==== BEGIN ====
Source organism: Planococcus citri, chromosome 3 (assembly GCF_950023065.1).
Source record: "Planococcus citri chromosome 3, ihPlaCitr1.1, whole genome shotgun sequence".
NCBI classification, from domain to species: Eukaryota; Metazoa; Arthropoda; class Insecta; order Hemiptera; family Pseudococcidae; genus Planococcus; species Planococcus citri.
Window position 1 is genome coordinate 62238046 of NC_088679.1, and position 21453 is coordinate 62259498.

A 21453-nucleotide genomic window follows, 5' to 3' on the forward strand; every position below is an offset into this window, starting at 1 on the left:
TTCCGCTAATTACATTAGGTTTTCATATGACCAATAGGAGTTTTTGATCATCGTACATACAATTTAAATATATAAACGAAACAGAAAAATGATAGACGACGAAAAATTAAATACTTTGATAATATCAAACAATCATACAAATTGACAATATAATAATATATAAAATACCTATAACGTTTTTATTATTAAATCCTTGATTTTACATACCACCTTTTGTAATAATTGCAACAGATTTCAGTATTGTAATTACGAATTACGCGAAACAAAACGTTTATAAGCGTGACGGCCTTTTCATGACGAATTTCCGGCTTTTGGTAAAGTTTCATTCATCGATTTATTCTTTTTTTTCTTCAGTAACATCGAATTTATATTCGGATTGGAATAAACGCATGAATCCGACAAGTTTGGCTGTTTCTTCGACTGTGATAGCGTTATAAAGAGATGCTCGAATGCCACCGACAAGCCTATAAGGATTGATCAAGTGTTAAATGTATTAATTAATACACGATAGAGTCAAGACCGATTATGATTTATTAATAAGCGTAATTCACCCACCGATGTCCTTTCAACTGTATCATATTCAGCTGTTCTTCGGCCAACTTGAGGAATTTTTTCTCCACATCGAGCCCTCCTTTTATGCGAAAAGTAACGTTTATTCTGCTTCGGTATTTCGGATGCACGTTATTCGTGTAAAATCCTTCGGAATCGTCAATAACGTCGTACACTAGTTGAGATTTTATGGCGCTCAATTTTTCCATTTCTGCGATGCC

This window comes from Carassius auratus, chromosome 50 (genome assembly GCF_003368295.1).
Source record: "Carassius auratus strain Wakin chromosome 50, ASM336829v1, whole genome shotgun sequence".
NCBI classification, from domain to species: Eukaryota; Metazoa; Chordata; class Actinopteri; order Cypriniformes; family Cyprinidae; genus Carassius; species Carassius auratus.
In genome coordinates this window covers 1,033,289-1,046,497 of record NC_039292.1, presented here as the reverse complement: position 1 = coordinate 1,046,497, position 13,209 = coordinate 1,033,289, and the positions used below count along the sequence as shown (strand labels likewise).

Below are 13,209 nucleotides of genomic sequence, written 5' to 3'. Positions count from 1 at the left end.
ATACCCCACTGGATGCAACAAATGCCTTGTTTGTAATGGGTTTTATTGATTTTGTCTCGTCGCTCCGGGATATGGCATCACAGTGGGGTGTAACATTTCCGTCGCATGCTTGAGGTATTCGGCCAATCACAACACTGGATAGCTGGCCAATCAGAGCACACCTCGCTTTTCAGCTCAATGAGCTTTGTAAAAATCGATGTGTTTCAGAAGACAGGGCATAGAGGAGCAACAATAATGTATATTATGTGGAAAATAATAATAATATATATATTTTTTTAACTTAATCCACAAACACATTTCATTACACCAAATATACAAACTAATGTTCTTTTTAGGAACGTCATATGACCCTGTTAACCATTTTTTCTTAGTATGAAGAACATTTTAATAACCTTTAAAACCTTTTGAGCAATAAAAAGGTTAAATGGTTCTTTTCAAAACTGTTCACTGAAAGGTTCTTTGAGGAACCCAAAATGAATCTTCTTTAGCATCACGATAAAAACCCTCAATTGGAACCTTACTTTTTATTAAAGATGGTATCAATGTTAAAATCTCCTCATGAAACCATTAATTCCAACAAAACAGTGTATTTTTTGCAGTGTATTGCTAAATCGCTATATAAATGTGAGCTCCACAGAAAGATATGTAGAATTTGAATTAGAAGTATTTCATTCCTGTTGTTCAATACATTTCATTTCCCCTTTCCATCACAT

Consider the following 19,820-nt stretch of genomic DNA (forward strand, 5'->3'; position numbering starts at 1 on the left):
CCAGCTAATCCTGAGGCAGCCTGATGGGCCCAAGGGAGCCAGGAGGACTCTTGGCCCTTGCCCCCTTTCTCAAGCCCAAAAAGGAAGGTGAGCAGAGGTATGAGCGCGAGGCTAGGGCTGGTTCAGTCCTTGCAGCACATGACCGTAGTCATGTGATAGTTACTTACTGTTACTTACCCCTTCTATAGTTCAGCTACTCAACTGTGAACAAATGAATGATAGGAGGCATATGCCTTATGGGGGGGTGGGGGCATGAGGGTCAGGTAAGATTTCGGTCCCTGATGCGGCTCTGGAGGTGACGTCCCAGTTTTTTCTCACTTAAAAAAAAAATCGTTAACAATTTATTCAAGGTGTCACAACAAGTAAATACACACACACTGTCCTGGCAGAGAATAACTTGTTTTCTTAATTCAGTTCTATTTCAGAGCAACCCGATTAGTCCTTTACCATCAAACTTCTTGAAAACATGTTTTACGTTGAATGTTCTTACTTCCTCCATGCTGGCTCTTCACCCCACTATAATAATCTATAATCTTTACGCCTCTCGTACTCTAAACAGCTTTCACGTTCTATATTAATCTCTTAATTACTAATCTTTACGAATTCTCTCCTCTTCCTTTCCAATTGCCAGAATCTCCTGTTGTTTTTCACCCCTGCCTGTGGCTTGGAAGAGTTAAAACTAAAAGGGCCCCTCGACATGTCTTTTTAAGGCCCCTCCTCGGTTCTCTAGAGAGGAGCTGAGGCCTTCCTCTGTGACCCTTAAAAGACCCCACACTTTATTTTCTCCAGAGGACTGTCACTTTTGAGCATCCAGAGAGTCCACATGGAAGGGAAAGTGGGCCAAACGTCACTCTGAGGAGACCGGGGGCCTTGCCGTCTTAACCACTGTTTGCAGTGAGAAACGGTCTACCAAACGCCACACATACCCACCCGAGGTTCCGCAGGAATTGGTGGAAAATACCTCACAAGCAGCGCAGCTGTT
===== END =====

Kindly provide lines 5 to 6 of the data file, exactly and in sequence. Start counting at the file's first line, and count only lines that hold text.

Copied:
A 21453-nucleotide genomic window follows, 5' to 3' on the forward strand; every position below is an offset into this window, starting at 1 on the left:
TTCCGCTAATTACATTAGGTTTTCATATGACCAATAGGAGTTTTTGATCATCGTACATACAATTTAAATATATAAACGAAACAGAAAAATGATAGACGACGAAAAATTAAATACTTTGATAATATCAAACAATCATACAAATTGACAATATAATAATATATAAAATACCTATAACGTTTTTATTATTAAATCCTTGATTTTACATACCACCTTTTGTAATAATTGCAACAGATTTCAGTATTGTAATTACGAATTACGCGAAACAAAACGTTTATAAGCGTGACGGCCTTTTCATGACGAATTTCCGGCTTTTGGTAAAGTTTCATTCATCGATTTATTCTTTTTTTTCTTCAGTAACATCGAATTTATATTCGGATTGGAATAAACGCATGAATCCGACAAGTTTGGCTGTTTCTTCGACTGTGATAGCGTTATAAAGAGATGCTCGAATGCCACCGACAAGCCTATAAGGATTGATCAAGTGTTAAATGTATTAATTAATACACGATAGAGTCAAGACCGATTATGATTTATTAATAAGCGTAATTCACCCACCGATGTCCTTTCAACTGTATCATATTCAGCTGTTCTTCGGCCAACTTGAGGAATTTTTTCTCCACATCGAGCCCTCCTTTTATGCGAAAAGTAACGTTTATTCTGCTTCGGTATTTCGGATGCACGTTATTCGTGTAAAATCCTTCGGAATCGTCAATAACGTCGTACACTAGTTGAGATTTTATGGCGCTCAATTTTTCCATTTCTGCGATGCC